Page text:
November 20, 2006

The Mets get the Raw deal in 2007

Marty Noble at, writes about the Mets 2007 schedule and how they are not going to have an easy time:

Why did the Mets get a raw deal in Interleague Play again this year? They have to play the American League champion Tigers, the division-winning Twins, A's and Yankees, while the Phillies, on the other hand, get to play the Royals.-- Jim M., Webster, N.Y.

I can't argue. The Mets do have a challenging schedule for 2007. They play every 2006 postseason entry, they are the only National League team to play the Yankees six times and the only NL East team to make two trips to Dodger Stadium -- one of them between series in Detroit and the Bronx.

Why? I can't say. I personally prefer symmetrical scheduling, but that's impossible with Interleague Play. But this change -- with teams playing opponents for all three divisions in the other league certainly appears to challenge some teams more than others.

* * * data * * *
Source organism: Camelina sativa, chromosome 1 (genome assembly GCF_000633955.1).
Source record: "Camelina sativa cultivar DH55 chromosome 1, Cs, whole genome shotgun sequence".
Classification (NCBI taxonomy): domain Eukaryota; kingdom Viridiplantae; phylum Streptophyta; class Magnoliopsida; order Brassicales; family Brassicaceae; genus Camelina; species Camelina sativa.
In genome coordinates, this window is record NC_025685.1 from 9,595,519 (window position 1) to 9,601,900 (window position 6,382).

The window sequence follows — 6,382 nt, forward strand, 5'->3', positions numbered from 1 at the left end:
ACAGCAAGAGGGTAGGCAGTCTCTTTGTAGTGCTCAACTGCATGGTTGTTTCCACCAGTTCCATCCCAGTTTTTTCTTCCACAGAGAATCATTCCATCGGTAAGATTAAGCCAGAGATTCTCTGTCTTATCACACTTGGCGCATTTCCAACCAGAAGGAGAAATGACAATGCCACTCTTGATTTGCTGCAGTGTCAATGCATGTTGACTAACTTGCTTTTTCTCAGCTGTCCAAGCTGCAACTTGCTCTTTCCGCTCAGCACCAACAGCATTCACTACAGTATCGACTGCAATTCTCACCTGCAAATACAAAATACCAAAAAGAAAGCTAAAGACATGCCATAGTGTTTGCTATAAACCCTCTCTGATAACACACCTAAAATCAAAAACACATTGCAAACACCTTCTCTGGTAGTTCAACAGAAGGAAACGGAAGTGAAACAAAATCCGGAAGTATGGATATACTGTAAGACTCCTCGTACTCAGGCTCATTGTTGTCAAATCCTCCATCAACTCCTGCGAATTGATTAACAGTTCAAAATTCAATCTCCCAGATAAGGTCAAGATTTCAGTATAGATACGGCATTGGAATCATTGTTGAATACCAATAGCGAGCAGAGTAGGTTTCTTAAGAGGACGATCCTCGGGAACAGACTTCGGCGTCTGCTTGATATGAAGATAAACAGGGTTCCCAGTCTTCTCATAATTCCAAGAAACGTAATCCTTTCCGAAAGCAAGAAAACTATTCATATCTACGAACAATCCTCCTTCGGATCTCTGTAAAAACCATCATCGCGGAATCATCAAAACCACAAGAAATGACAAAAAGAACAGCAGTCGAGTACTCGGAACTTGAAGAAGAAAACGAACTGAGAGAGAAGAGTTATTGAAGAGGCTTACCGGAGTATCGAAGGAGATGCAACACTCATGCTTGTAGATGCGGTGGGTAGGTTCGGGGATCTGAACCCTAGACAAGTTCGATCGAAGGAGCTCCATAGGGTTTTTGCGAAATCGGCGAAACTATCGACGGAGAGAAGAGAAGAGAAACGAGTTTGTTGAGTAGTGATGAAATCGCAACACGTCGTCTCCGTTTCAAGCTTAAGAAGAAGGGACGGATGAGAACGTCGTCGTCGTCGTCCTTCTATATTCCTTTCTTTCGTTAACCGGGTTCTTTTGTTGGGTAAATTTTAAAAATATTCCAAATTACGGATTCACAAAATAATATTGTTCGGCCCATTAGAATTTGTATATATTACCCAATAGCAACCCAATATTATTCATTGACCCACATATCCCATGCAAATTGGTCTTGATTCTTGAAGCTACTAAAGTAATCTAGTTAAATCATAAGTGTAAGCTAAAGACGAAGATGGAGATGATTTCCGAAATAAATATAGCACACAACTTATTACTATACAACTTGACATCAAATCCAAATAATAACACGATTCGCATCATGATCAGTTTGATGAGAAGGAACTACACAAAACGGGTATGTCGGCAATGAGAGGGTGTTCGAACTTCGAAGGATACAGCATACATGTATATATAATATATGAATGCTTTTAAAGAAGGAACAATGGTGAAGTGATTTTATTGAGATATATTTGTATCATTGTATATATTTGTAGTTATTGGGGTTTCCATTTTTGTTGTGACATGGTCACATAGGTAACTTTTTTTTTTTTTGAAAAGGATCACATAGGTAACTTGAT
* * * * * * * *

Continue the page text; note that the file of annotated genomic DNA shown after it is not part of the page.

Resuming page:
No one said it would be easy.

In your opinion, how far will the Mets will make it next year? Will they be able to put together another good season? Or was 2006 the end of the line?-- Kenny S., Vernon, N.J.

It's a tad early be making predictions, but it's fair to say that the 2007 season looks to be a greater challenge than 2006, if only because of the schedule -- see the previous question -- and the likelihood the Phillies will be more competitive. The league should be, too.

Even with all the injuries to their pitchers, a lot went right for the Mets in '06. Building a significant lead in April helped them withstand all the injuries and allowed them to play with house money for a good portion of the season.

Martinez won his five April starts, and Delgado was an April force. Duplicating last April's success is unlikely, but a successful early season will make the heavy lifting easier in the summer. And, no, 2006 is not the end of the line.

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